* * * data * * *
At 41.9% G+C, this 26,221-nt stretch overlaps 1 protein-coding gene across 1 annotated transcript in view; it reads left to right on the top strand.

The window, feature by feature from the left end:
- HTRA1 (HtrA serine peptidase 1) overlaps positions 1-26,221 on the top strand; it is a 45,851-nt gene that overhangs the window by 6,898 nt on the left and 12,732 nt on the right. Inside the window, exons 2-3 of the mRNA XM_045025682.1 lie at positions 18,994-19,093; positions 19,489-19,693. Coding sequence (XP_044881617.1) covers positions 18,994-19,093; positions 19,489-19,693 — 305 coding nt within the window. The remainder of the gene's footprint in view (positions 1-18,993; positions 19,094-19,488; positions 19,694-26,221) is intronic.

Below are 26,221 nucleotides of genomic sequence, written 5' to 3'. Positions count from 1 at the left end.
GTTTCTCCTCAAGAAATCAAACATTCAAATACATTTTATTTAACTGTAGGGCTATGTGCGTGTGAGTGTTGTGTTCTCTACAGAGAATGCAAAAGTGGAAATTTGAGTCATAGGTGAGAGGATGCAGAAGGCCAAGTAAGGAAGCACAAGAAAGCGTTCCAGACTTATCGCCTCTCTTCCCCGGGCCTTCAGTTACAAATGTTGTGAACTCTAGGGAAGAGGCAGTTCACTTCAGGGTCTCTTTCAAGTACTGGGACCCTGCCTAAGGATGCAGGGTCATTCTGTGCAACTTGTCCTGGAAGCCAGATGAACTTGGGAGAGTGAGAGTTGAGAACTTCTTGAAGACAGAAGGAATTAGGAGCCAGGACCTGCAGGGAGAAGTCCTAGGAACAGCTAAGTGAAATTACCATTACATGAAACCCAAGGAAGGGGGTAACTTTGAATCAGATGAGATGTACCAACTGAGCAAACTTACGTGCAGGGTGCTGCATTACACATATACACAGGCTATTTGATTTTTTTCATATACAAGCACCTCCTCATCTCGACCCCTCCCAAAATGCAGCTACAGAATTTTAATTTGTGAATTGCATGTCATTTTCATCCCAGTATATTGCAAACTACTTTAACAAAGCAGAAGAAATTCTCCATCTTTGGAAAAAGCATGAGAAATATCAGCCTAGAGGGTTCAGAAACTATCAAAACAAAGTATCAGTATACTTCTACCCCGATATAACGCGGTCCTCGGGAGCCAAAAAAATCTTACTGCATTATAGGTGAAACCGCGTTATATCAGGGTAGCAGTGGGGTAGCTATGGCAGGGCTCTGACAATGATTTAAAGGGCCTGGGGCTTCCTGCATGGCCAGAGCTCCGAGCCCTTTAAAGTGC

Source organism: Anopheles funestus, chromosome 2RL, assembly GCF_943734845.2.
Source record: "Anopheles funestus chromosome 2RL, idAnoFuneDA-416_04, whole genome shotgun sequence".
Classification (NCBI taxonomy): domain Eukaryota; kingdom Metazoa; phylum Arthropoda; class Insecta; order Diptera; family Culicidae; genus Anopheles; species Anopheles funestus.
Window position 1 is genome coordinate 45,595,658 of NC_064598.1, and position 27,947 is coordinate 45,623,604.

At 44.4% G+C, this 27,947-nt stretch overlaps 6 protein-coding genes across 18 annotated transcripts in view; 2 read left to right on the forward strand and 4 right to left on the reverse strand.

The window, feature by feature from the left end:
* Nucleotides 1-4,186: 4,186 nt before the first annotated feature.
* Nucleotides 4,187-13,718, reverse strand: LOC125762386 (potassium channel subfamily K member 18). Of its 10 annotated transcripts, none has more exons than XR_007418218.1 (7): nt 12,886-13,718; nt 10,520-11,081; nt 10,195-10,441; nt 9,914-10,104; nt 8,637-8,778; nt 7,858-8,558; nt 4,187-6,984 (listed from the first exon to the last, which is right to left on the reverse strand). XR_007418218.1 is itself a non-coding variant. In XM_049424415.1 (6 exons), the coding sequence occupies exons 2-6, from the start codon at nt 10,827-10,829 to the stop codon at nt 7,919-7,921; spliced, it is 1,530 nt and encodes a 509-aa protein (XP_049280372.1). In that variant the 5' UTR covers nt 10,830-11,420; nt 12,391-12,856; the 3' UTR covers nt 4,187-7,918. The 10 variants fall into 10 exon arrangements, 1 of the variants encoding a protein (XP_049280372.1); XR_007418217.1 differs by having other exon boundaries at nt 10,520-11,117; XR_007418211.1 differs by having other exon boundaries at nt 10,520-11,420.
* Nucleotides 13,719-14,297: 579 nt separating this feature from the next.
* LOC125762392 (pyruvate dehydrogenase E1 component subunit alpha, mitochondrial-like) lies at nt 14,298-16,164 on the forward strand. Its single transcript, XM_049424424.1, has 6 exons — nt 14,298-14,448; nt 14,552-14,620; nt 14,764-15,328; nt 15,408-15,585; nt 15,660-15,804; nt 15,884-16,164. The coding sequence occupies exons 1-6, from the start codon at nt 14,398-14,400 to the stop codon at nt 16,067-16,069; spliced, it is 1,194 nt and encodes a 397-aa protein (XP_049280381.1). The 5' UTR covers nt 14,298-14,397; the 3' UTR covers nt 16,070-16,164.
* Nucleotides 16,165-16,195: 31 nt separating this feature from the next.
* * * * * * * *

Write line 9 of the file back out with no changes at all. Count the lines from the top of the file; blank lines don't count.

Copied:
Window position 1 is genome coordinate 45,595,658 of NC_064598.1, and position 27,947 is coordinate 45,623,604.